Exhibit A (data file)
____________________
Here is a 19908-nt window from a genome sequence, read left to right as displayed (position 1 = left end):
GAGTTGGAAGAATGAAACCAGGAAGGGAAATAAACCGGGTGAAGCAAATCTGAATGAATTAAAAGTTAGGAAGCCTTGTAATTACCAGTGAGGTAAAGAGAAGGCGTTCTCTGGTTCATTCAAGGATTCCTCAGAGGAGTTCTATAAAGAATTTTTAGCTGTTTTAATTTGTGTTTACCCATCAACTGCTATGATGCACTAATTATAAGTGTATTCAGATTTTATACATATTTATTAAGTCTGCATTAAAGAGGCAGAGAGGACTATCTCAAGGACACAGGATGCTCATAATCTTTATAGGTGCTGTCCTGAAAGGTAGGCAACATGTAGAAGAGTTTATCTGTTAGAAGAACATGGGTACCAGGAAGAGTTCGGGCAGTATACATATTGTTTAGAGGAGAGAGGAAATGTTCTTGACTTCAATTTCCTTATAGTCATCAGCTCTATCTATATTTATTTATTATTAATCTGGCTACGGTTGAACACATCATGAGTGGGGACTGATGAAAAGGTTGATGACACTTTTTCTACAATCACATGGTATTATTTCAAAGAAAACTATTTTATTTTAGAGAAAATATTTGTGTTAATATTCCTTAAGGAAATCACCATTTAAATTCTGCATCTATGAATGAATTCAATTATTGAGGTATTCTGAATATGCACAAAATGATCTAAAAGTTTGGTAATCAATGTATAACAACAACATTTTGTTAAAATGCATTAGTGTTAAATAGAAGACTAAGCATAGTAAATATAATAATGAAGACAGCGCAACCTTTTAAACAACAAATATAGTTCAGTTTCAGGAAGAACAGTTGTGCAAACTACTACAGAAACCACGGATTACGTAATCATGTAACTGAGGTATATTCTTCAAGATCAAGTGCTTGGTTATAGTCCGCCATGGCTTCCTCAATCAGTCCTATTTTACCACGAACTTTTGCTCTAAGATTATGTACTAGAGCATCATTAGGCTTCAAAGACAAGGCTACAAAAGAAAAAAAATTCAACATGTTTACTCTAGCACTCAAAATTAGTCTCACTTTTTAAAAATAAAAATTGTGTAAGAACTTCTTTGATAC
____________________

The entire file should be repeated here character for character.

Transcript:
Here is a 19908-nt window from a genome sequence, read left to right as displayed (position 1 = left end):
GAGTTGGAAGAATGAAACCAGGAAGGGAAATAAACCGGGTGAAGCAAATCTGAATGAATTAAAAGTTAGGAAGCCTTGTAATTACCAGTGAGGTAAAGAGAAGGCGTTCTCTGGTTCATTCAAGGATTCCTCAGAGGAGTTCTATAAAGAATTTTTAGCTGTTTTAATTTGTGTTTACCCATCAACTGCTATGATGCACTAATTATAAGTGTATTCAGATTTTATACATATTTATTAAGTCTGCATTAAAGAGGCAGAGAGGACTATCTCAAGGACACAGGATGCTCATAATCTTTATAGGTGCTGTCCTGAAAGGTAGGCAACATGTAGAAGAGTTTATCTGTTAGAAGAACATGGGTACCAGGAAGAGTTCGGGCAGTATACATATTGTTTAGAGGAGAGAGGAAATGTTCTTGACTTCAATTTCCTTATAGTCATCAGCTCTATCTATATTTATTTATTATTAATCTGGCTACGGTTGAACACATCATGAGTGGGGACTGATGAAAAGGTTGATGACACTTTTTCTACAATCACATGGTATTATTTCAAAGAAAACTATTTTATTTTAGAGAAAATATTTGTGTTAATATTCCTTAAGGAAATCACCATTTAAATTCTGCATCTATGAATGAATTCAATTATTGAGGTATTCTGAATATGCACAAAATGATCTAAAAGTTTGGTAATCAATGTATAACAACAACATTTTGTTAAAATGCATTAGTGTTAAATAGAAGACTAAGCATAGTAAATATAATAATGAAGACAGCGCAACCTTTTAAACAACAAATATAGTTCAGTTTCAGGAAGAACAGTTGTGCAAACTACTACAGAAACCACGGATTACGTAATCATGTAACTGAGGTATATTCTTCAAGATCAAGTGCTTGGTTATAGTCCGCCATGGCTTCCTCAATCAGTCCTATTTTACCACGAACTTTTGCTCTAAGATTATGTACTAGAGCATCATTAGGCTTCAAAGACAAGGCTACAAAAGAAAAAAAATTCAACATGTTTACTCTAGCACTCAAAATTAGTCTCACTTTTTAAAAATAAAAATTGTGTAAGAACTTCTTTGATAC